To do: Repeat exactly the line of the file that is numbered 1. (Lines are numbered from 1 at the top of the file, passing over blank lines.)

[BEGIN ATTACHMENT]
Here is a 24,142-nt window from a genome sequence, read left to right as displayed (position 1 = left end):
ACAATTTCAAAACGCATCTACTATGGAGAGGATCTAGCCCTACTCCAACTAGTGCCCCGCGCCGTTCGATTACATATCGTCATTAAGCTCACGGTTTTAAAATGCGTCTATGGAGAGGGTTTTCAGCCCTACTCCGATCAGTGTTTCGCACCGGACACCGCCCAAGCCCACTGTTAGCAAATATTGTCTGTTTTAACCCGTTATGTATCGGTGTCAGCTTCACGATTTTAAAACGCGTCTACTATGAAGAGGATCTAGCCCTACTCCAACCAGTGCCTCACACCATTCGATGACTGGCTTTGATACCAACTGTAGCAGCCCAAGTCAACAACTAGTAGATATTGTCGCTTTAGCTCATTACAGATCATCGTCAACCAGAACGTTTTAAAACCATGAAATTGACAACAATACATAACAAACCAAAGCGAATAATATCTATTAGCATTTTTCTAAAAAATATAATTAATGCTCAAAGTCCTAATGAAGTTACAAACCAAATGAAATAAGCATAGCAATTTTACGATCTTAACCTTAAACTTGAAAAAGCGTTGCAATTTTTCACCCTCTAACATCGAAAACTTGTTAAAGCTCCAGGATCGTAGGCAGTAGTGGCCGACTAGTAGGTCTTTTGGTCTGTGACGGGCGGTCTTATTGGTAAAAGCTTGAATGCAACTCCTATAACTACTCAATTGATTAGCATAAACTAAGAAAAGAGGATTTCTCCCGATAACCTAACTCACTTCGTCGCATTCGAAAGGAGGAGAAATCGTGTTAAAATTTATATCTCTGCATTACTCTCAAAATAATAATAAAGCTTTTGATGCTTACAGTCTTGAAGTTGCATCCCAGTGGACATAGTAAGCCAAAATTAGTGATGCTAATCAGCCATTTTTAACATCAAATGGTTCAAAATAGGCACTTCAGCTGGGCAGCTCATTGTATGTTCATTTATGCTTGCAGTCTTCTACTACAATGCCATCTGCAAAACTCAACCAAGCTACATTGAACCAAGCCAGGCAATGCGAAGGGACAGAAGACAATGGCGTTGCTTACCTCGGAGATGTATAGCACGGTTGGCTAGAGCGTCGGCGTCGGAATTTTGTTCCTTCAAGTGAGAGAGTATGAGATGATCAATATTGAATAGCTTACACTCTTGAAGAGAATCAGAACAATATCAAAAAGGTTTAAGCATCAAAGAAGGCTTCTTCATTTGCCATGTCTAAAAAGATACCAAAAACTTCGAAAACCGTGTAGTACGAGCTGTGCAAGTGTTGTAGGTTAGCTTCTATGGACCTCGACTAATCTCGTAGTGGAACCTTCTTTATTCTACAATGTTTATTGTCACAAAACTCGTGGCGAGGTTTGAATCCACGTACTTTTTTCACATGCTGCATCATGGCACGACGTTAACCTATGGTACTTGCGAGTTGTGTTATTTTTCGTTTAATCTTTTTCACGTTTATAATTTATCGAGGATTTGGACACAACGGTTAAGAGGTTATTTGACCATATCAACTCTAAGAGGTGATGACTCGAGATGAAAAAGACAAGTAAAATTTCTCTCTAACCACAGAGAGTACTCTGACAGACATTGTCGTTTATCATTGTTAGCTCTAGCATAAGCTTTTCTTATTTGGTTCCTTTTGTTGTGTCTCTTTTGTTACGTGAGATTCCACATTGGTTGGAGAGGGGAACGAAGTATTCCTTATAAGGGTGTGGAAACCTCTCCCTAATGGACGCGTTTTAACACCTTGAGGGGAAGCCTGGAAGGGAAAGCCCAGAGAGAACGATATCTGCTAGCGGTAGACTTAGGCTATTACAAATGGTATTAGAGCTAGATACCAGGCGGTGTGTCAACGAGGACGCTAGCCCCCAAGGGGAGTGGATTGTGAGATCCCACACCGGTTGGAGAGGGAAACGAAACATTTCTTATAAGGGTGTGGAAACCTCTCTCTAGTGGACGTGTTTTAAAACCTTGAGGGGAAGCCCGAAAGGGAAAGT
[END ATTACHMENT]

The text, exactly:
Here is a 24,142-nt window from a genome sequence, read left to right as displayed (position 1 = left end):